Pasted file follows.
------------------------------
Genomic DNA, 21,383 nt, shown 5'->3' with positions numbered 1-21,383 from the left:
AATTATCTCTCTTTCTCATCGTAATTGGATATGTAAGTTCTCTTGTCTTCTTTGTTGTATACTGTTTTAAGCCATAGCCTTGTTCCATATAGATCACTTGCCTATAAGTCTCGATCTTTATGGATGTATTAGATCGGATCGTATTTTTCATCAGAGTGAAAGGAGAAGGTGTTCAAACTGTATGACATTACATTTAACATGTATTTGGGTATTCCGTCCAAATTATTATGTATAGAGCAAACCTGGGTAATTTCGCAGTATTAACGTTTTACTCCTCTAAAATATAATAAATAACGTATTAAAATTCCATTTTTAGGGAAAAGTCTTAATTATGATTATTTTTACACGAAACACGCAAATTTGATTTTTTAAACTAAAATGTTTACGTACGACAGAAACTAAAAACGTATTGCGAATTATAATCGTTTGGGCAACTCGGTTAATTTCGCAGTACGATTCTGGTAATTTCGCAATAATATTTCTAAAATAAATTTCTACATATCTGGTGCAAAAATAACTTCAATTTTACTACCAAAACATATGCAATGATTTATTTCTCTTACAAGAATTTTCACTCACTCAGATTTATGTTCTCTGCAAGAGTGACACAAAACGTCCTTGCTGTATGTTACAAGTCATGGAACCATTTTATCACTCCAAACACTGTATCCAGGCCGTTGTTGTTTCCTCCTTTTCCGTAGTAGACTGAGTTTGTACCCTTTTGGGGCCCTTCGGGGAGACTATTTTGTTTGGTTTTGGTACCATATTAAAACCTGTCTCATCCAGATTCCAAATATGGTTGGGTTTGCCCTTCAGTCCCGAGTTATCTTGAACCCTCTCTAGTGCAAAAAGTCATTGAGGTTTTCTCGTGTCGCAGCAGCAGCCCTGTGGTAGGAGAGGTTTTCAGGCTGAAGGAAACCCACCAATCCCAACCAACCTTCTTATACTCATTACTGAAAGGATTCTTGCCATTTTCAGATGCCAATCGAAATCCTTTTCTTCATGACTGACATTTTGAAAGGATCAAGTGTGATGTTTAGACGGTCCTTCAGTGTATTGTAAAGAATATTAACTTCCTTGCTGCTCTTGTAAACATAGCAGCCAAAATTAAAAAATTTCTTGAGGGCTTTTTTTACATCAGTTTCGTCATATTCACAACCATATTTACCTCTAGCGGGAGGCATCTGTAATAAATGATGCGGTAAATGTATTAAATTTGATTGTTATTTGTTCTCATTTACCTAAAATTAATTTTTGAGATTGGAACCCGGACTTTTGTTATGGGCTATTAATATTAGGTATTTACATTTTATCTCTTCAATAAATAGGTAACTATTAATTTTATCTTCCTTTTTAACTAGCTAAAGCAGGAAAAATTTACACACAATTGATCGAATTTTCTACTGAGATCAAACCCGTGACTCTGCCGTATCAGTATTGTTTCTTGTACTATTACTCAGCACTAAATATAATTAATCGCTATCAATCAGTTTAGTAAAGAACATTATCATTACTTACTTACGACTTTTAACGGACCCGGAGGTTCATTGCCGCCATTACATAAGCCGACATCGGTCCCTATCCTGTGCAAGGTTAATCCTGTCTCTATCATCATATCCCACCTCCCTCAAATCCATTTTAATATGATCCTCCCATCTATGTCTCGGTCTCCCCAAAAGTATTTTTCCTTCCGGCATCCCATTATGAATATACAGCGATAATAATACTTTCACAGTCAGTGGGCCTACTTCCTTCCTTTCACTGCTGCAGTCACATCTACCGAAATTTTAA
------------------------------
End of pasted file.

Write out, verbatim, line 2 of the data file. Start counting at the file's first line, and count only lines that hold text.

AATTATCTCTCTTTCTCATCGTAATTGGATATGTAAGTTCTCTTGTCTTCTTTGTTGTATACTGTTTTAAGCCATAGCCTTGTTCCATATAGATCACTTGCCTATAAGTCTCGATCTTTATGGATGTATTAGATCGGATCGTATTTTTCATCAGAGTGAAAGGAGAAGGTGTTCAAACTGTATGACATTACATTTAACATGTATTTGGGTATTCCGTCCAAATTATTATGTATAGAGCAAACCTGGGTAATTTCGCAGTATTAACGTTTTACTCCTCTAAAATATAATAAATAACGTATTAAAATTCCATTTTTAGGGAAAAGTCTTAATTATGATTATTTTTACACGAAACACGCAAATTTGATTTTTTAAACTAAAATGTTTACGTACGACAGAAACTAAAAACGTATTGCGAATTATAATCGTTTGGGCAACTCGGTTAATTTCGCAGTACGATTCTGGTAATTTCGCAATAATATTTCTAAAATAAATTTCTACATATCTGGTGCAAAAATAACTTCAATTTTACTACCAAAACATATGCAATGATTTATTTCTCTTACAAGAATTTTCACTCACTCAGATTTATGTTCTCTGCAAGAGTGACACAAAACGTCCTTGCTGTATGTTACAAGTCATGGAACCATTTTATCACTCCAAACACTGTATCCAGGCCGTTGTTGTTTCCTCCTTTTCCGTAGTAGACTGAGTTTGTACCCTTTTGGGGCCCTTCGGGGAGACTATTTTGTTTGGTTTTGGTACCATATTAAAACCTGTCTCATCCAGATTCCAAATATGGTTGGGTTTGCCCTTCAGTCCCGAGTTATCTTGAACCCTCTCTAGTGCAAAAAGTCATTGAGGTTTTCTCGTGTCGCAGCAGCAGCCCTGTGGTAGGAGAGGTTTTCAGGCTGAAGGAAACCCACCAATCCCAACCAACCTTCTTATACTCATTACTGAAAGGATTCTTGCCATTTTCAGATGCCAATCGAAATCCTTTTCTTCATGACTGACATTTTGAAAGGATCAAGTGTGATGTTTAGACGGTCCTTCAGTGTATTGTAAAGAATATTAACTTCCTTGCTGCTCTTGTAAACATAGCAGCCAAAATTAAAAAATTTCTTGAGGGCTTTTTTTACATCAGTTTCGTCATATTCACAACCATATTTACCTCTAGCGGGAGGCATCTGTAATAAATGATGCGGTAAATGTATTAAATTTGATTGTTATTTGTTCTCATTTACCTAAAATTAATTTTTGAGATTGGAACCCGGACTTTTGTTATGGGCTATTAATATTAGGTATTTACATTTTATCTCTTCAATAAATAGGTAACTATTAATTTTATCTTCCTTTTTAACTAGCTAAAGCAGGAAAAATTTACACACAATTGATCGAATTTTCTACTGAGATCAAACCCGTGACTCTGCCGTATCAGTATTGTTTCTTGTACTATTACTCAGCACTAAATATAATTAATCGCTATCAATCAGTTTAGTAAAGAACATTATCATTACTTACTTACGACTTTTAACGGACCCGGAGGTTCATTGCCGCCATTACATAAGCCGACATCGGTCCCTATCCTGTGCAAGGTTAATCCTGTCTCTATCATCATATCCCACCTCCCTCAAATCCATTTTAATATGATCCTCCCATCTATGTCTCGGTCTCCCCAAAAGTATTTTTCCTTCCGGCATCCCATTATGAATATACAGCGATAATAATACTTTCACAGTCAGTGGGCCTACTTCCTTCCTTTCACTGCTGCAGTCACATCTACCGAAATTTTAA